Soul-searching scientists struggle to get message across

A trend has grown to challenge tenets that enjoy overwhelming expert consensus, including global warming

“We mortals do not understand you.” That’s the heartfelt cry from former UN climate chief Christiana Figueres, pleading with scientists to use everyday language to help counter growing public mistrust.

Figueres was giving one explanation of why scientists are struggling to get their message across to a sceptical public at a major conference in Vienna this week.

Delegates made time for soul-searching at the meeting in the Austrian capital, conceding that they bear part of the blame for alienating some people.

Just days after a historic March for Science in Washington, the experts owned up to failures including remoteness and condescension—and operating in an “echo chamber of likeminded people”.

“I think it’s the conceitedness, in a way,” said Heike Langenberg, chief editor of the journal Nature Geoscience.

“The problem is that scientists have not spoken at an even level with people who are out there,” she told AFP on the sidelines of a European Geosciences Union (EGU) meeting of more than 14,000 experts in 22 fields.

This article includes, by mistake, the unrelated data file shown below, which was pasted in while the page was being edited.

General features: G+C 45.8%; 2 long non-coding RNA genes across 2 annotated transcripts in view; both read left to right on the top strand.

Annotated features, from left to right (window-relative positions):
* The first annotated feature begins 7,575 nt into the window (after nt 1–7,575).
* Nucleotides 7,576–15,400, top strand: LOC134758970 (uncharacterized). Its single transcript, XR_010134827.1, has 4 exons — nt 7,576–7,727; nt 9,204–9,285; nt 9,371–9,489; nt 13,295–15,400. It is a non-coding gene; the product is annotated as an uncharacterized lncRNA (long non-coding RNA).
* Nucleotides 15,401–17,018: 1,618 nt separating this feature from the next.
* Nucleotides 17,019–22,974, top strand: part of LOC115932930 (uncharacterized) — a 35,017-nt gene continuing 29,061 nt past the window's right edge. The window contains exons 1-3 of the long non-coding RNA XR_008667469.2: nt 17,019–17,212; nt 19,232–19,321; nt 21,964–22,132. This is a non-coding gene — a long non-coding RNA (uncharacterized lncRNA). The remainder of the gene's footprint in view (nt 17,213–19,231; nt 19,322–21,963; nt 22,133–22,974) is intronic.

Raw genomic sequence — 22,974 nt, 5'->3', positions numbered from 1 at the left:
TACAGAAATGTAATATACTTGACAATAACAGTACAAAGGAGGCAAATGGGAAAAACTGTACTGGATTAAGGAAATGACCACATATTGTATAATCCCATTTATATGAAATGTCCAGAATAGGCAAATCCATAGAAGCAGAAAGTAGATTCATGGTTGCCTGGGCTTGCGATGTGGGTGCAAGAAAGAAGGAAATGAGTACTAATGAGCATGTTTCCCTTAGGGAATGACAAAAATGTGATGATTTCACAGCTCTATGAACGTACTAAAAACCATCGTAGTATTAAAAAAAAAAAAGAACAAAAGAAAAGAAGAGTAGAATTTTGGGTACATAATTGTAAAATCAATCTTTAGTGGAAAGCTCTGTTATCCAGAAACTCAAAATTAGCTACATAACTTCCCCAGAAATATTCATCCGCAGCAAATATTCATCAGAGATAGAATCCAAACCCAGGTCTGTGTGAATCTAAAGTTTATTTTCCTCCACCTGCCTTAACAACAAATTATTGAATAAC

“They have tended to give long speeches and not listen…. I think they have underestimated intelligence and overestimated knowledge.”

This has contributed to an erosion of support for since a high point in the 1960s when humans planted a flag on the Moon.

Led by the United States, a trend has grown since then to challenge certain basic tenets that enjoy overwhelming expert consensus—the benefits of childhood vaccination, evidence for species evolution, and the perils of global warming.

One prominent doubter, Donald Trump, is now in the White House. He has described climate change as a hoax and linked childhood vaccines to autism.

Since taking office, Trump has moved to curb science spending and gag government researchers.

A 2012 study in the American Sociological Review reported a dramatic loss of scientific faith among US conservatives, from nearly 50 percent who reported a “great deal” of trust in 1974 to only 35 percent four decades later.

People attend the March for Science in Vienna on April 22, 2017

Liberal views have consistently hovered around the 50-percent mark.


The “politicisation” of science is a major part of the problem, conference delegates said.

Not only do politicians cherrypick convenient findings, so creating the impression that research is partisan, but also some scientists have trespassed into what Langenberg described as the “public bazaar of opinions”.

Advancing any view or judgement is a no-no in the evidence-based research sphere,…

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